For those like myself who are learning of your work through this latest film it would be great to hear more about some of your earlier projects/short films (such as Bless You) and the circumstances under which they came together.

I made Bless You as a side project on my own, working in parallel to other contracts. This was after the Hothouse internship and working on Chris Landreth’s film. I had a bunch of visual ideas in my sketchbook of grotesque facial expressions and unfolding bodies, combined with a wish list of technical processes I wanted to experiment with: digital fish-eye lens distortion, matte painting, stereoscopic 3D. I figured the best way to do it would be to put these things together into a new film. I love going to animation festivals, and my previous film, The Visitor, didn’t do so well, so I guess there was a fire in me to take another stab at it. I chose a simple idea for something I could do in a three-minute film and just ran with it. At the time, I had been rediscovering the music videos from the late ’90s/early 2000s and I wanted to make a film that had the same kind of energy and atmosphere. Bless You really kicked off at the Ottawa [animation] festival in 2013 and with the Staff Pick on Vimeo following that.

Where did the impulse to create Caterpillarplasty come from?

I like learning about biology, man’s complex relationship to nature and the drive to create tools and systems to conquer it. I wanted to do an ironic take on that. I like thinking about where we might be going with evolving technology. It’s exciting and scary to think of how things might change within our lifetimes and what we might leave behind. I wanted to create a glimpse into a hypothetical, somewhat absurdist, scenario. The great thing about the medium of animation is that it allows you to create these worlds and show people how it would be to live there, in an imaginative way. You get to build the entire universe from the ground up and think of how all the parts fit together. It’s quite exciting. Building the film is almost like watching slow-moving microbes grow in a petri dish, only here, you as creator are making the evolutionary decisions yourself.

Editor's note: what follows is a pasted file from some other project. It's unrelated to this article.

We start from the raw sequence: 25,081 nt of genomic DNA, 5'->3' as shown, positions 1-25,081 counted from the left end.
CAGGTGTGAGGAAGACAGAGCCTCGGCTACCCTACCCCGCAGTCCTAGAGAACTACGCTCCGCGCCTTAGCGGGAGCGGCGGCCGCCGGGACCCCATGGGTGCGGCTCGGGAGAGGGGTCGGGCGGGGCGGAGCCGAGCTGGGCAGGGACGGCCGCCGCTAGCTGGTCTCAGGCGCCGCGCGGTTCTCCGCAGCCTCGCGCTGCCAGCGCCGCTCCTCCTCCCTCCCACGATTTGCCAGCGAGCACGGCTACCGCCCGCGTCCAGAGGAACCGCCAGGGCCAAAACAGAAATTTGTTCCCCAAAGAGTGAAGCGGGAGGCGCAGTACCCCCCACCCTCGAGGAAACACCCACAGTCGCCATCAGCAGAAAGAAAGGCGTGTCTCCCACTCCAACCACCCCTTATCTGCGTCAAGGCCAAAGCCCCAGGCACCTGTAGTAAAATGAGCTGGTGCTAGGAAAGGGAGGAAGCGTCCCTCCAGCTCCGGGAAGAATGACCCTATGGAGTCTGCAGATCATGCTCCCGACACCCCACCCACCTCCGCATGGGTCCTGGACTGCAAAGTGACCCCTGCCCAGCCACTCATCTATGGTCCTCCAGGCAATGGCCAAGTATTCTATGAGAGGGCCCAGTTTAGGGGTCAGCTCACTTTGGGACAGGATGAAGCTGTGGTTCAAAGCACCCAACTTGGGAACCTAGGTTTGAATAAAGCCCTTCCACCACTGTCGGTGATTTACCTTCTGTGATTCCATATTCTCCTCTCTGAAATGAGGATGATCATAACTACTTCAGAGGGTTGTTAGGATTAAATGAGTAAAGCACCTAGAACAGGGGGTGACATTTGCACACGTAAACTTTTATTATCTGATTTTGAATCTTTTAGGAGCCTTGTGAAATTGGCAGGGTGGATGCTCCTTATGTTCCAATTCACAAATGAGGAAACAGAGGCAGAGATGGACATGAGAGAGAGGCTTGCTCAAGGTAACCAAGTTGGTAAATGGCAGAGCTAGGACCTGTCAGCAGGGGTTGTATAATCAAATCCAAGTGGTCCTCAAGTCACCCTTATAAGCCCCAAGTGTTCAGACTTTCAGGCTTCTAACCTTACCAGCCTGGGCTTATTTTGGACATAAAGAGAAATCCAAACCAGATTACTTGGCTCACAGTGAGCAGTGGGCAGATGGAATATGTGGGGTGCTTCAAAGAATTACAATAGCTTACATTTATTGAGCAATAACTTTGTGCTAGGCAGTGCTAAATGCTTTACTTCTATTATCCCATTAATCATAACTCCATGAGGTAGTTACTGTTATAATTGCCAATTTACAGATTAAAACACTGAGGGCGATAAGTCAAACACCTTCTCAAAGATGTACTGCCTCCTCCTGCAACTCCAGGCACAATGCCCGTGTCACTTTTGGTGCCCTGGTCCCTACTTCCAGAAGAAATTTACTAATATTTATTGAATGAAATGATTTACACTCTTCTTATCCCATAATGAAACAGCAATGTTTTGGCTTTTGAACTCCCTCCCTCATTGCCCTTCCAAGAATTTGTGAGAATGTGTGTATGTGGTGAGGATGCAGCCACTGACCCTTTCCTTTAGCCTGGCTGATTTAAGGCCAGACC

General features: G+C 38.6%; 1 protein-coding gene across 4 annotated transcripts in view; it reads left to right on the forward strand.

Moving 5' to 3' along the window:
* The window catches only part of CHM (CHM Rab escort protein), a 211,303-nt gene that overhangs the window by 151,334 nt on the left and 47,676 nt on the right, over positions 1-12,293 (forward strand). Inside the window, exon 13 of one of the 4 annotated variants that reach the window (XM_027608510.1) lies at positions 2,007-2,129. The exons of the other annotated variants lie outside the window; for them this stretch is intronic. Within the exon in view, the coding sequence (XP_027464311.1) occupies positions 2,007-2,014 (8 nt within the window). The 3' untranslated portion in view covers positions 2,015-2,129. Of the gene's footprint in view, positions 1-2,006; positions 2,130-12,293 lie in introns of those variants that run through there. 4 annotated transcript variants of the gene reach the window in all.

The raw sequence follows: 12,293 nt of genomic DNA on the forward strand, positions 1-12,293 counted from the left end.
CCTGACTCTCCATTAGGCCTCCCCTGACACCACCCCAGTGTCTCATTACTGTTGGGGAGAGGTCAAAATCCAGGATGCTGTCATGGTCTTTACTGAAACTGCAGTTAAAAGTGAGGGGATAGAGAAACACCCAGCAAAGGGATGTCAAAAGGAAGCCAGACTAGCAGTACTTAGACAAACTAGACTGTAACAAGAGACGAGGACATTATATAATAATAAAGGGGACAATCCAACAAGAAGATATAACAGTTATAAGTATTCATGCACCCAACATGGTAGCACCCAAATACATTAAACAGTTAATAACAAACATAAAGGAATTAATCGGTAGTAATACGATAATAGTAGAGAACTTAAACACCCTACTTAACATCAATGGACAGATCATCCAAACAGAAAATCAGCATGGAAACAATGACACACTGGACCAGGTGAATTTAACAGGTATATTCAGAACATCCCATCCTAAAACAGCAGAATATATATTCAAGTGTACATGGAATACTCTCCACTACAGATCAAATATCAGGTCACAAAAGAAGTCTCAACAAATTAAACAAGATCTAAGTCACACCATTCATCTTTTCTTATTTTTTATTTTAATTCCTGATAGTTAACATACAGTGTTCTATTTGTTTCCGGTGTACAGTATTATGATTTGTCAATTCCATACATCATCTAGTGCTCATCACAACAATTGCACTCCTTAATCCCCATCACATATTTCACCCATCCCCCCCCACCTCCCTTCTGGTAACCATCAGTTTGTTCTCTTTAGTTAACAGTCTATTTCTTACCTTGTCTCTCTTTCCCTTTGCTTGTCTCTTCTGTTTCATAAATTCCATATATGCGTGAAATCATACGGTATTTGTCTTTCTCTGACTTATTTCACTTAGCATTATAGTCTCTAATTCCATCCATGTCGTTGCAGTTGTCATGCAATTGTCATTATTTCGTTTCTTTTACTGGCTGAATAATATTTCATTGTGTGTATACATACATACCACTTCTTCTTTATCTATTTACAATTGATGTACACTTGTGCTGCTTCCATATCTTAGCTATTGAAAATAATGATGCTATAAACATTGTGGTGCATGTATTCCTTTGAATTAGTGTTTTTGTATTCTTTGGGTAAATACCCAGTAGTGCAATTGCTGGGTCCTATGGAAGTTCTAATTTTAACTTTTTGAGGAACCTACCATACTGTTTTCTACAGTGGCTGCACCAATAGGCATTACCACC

David Barlow-Krelina (Photo: Yannick Grandmont)

You’ve cited Kafka and Kubrick as influences on the film, both of which are clearly identifiable. Were there any other major inspirations you drew from in putting the film together?

Science-fiction films from the ’70s and ’80s, including THX 1138, Alien, Blade Runner, Dune, and modern films that have a similar vibe, e.g., Beyond the Black Rainbow by Panos Cosmatos. There’s a trip sequence in Caterpillarplasty that draws on some of the hallucinatory visuals from Enter the Void and the Star Gate sequence from 2001. There was something really powerful about the footage of temples and large masses of people in the films Samsara and Baraka. These were definitely quite influential when designing the architecture of the Main Hall and Waiting Room. There’s an element of Chris Cunningham in there too, as well as modern 3D animation influences in the works of Jesse Kanda and Erik Ferguson. For the character design, I was pretty disturbed and fascinated by Ren & Stimpy cartoons as a kid. The drawing style of John Kricfalusi was something I went back to a lot with the designs.

The character design is particularly striking, what processes did you go through to fully develop their look?